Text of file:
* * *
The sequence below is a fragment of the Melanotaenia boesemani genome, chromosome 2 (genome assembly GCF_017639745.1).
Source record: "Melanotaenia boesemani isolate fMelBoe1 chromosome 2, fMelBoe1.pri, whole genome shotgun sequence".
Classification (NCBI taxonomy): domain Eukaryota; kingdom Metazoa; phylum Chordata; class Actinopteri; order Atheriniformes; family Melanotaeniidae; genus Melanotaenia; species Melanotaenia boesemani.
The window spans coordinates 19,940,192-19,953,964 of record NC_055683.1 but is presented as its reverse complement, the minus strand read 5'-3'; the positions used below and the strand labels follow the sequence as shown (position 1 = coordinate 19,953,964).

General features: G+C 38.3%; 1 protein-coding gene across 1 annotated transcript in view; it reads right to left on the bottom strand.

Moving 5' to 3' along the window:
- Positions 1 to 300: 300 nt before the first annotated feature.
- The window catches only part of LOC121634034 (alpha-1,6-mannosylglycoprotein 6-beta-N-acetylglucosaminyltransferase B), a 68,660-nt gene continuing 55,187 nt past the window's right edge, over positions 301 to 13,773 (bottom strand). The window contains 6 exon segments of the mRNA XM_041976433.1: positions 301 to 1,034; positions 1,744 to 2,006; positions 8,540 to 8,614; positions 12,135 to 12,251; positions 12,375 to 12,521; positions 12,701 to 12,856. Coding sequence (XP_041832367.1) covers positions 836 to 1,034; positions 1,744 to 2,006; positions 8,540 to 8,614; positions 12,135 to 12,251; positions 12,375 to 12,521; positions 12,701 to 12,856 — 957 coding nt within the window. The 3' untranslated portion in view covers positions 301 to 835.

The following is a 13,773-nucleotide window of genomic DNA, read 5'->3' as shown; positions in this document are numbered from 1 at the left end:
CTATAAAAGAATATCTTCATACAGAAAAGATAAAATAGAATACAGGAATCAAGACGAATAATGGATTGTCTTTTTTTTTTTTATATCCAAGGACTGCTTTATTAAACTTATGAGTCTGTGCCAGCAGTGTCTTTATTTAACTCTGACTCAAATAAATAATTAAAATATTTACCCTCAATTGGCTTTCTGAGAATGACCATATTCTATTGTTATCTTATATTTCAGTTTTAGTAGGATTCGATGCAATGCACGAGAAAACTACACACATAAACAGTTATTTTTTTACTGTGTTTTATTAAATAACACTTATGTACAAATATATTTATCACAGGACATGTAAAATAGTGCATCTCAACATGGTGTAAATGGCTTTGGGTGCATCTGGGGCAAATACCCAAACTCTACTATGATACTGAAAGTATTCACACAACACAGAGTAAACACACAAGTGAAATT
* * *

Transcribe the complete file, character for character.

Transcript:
The sequence below is a fragment of the Melanotaenia boesemani genome, chromosome 2 (genome assembly GCF_017639745.1).
Source record: "Melanotaenia boesemani isolate fMelBoe1 chromosome 2, fMelBoe1.pri, whole genome shotgun sequence".
Classification (NCBI taxonomy): domain Eukaryota; kingdom Metazoa; phylum Chordata; class Actinopteri; order Atheriniformes; family Melanotaeniidae; genus Melanotaenia; species Melanotaenia boesemani.
The window spans coordinates 19,940,192-19,953,964 of record NC_055683.1 but is presented as its reverse complement, the minus strand read 5'-3'; the positions used below and the strand labels follow the sequence as shown (position 1 = coordinate 19,953,964).

General features: G+C 38.3%; 1 protein-coding gene across 1 annotated transcript in view; it reads right to left on the bottom strand.

Moving 5' to 3' along the window:
- Positions 1 to 300: 300 nt before the first annotated feature.
- The window catches only part of LOC121634034 (alpha-1,6-mannosylglycoprotein 6-beta-N-acetylglucosaminyltransferase B), a 68,660-nt gene continuing 55,187 nt past the window's right edge, over positions 301 to 13,773 (bottom strand). The window contains 6 exon segments of the mRNA XM_041976433.1: positions 301 to 1,034; positions 1,744 to 2,006; positions 8,540 to 8,614; positions 12,135 to 12,251; positions 12,375 to 12,521; positions 12,701 to 12,856. Coding sequence (XP_041832367.1) covers positions 836 to 1,034; positions 1,744 to 2,006; positions 8,540 to 8,614; positions 12,135 to 12,251; positions 12,375 to 12,521; positions 12,701 to 12,856 — 957 coding nt within the window. The 3' untranslated portion in view covers positions 301 to 835.

The following is a 13,773-nucleotide window of genomic DNA, read 5'->3' as shown; positions in this document are numbered from 1 at the left end:
CTATAAAAGAATATCTTCATACAGAAAAGATAAAATAGAATACAGGAATCAAGACGAATAATGGATTGTCTTTTTTTTTTTTATATCCAAGGACTGCTTTATTAAACTTATGAGTCTGTGCCAGCAGTGTCTTTATTTAACTCTGACTCAAATAAATAATTAAAATATTTACCCTCAATTGGCTTTCTGAGAATGACCATATTCTATTGTTATCTTATATTTCAGTTTTAGTAGGATTCGATGCAATGCACGAGAAAACTACACACATAAACAGTTATTTTTTTACTGTGTTTTATTAAATAACACTTATGTACAAATATATTTATCACAGGACATGTAAAATAGTGCATCTCAACATGGTGTAAATGGCTTTGGGTGCATCTGGGGCAAATACCCAAACTCTACTATGATACTGAAAGTATTCACACAACACAGAGTAAACACACAAGTGAAATT